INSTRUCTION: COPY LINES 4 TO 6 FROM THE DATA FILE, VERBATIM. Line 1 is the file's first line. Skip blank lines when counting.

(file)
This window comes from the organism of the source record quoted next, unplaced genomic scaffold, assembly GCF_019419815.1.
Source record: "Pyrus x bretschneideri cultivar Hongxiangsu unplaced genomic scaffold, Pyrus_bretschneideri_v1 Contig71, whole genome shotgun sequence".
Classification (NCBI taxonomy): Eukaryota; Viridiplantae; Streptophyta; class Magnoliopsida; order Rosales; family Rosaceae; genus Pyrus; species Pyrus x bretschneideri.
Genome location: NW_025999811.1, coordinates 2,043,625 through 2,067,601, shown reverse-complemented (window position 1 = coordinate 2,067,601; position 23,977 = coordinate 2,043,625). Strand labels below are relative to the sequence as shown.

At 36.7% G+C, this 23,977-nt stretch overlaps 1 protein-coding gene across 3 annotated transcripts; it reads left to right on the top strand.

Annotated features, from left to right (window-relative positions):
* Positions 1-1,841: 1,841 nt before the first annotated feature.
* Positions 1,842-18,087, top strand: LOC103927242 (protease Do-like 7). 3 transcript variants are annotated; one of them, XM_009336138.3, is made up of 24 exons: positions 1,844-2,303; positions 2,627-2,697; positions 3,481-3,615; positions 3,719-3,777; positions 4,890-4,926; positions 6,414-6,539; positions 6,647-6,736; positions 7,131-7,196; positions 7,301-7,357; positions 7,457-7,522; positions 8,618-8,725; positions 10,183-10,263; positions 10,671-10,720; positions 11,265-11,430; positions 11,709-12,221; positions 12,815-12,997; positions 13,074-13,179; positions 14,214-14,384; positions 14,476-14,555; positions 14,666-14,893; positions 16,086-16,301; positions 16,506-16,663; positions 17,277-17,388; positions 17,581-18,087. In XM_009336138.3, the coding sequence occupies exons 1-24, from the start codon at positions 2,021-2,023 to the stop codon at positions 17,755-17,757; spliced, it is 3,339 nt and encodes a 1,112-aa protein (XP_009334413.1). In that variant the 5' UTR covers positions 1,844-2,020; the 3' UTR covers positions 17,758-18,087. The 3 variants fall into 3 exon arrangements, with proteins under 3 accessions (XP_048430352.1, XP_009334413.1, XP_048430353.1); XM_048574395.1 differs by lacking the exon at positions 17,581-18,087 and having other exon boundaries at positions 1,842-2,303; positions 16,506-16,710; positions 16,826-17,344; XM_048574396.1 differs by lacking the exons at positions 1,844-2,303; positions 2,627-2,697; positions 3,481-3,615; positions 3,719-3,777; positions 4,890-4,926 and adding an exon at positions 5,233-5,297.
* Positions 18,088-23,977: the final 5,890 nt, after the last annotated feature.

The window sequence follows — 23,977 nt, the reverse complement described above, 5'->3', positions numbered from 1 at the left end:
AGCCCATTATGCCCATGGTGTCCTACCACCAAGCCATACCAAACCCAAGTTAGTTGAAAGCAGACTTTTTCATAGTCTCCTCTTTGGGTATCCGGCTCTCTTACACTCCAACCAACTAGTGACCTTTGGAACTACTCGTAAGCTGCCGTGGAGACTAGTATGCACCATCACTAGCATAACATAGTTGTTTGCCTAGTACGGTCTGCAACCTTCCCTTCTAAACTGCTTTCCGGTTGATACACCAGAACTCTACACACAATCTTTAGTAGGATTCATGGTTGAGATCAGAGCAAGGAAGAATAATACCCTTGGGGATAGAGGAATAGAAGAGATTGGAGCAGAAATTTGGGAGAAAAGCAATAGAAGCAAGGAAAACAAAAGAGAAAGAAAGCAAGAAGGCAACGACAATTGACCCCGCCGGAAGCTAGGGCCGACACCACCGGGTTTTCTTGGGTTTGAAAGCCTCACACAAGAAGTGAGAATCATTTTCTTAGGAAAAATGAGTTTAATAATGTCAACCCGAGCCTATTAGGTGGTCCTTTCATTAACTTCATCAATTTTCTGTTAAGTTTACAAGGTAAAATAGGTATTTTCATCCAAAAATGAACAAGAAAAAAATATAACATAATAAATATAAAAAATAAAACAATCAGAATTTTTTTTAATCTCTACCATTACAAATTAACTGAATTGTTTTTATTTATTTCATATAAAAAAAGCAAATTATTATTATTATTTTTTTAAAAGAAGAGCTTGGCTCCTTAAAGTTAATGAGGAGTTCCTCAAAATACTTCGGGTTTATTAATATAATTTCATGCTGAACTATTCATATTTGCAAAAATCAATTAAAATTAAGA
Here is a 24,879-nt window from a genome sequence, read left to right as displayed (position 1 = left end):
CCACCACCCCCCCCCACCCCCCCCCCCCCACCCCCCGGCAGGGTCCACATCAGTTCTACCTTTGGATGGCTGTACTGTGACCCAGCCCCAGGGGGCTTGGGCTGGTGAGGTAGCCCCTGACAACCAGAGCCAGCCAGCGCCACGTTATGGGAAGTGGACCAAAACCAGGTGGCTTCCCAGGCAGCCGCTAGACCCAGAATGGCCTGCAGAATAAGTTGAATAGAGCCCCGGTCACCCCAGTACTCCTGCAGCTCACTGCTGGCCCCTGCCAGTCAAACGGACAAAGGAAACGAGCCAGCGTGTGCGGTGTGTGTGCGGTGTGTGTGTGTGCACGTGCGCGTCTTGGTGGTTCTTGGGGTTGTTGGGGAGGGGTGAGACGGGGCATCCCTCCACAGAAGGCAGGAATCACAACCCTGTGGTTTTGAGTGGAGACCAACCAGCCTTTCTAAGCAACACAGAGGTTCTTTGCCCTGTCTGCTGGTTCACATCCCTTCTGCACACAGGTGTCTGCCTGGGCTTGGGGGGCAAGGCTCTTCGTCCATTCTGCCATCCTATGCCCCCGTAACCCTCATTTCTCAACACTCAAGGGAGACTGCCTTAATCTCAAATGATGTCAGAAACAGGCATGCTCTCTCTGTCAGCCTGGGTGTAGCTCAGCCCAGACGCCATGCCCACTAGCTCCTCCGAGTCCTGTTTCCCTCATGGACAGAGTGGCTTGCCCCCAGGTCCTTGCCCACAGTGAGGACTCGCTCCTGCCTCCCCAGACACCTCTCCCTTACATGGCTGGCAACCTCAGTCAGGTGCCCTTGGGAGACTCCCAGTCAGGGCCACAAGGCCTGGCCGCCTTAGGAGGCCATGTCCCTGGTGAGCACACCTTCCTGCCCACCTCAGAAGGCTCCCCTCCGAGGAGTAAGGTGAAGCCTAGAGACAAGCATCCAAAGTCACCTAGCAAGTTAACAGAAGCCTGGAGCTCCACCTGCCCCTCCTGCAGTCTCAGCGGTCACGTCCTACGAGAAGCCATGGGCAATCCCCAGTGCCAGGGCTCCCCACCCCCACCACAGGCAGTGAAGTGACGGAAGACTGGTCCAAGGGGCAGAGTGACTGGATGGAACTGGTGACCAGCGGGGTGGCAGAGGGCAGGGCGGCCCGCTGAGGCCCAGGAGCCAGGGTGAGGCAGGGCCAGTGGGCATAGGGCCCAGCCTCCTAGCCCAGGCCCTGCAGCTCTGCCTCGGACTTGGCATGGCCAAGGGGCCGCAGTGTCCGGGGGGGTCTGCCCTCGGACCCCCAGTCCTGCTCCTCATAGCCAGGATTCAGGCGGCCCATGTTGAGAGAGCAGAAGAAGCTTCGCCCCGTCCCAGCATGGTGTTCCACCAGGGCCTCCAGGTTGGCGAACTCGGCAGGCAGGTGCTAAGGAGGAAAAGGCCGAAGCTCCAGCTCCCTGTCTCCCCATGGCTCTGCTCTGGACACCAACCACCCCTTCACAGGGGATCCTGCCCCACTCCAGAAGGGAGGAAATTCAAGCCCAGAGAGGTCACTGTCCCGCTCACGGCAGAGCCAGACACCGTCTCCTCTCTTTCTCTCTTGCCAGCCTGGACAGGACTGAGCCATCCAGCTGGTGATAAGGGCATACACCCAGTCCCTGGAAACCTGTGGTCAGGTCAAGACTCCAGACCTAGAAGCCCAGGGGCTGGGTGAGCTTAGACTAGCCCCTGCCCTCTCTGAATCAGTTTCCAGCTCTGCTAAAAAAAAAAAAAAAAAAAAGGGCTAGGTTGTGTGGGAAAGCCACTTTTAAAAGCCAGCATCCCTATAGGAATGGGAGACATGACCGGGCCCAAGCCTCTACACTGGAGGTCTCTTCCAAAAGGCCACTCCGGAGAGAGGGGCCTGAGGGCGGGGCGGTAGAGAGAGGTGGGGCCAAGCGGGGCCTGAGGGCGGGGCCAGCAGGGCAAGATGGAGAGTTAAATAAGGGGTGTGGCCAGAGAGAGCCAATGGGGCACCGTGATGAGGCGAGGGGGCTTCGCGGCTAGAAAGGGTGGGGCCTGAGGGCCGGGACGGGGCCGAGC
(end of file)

Genome location: NW_025999811.1, coordinates 2,043,625 through 2,067,601, shown reverse-complemented (window position 1 = coordinate 2,067,601; position 23,977 = coordinate 2,043,625). Strand labels below are relative to the sequence as shown.

At 36.7% G+C, this 23,977-nt stretch overlaps 1 protein-coding gene across 3 annotated transcripts; it reads left to right on the top strand.

Annotated features, from left to right (window-relative positions):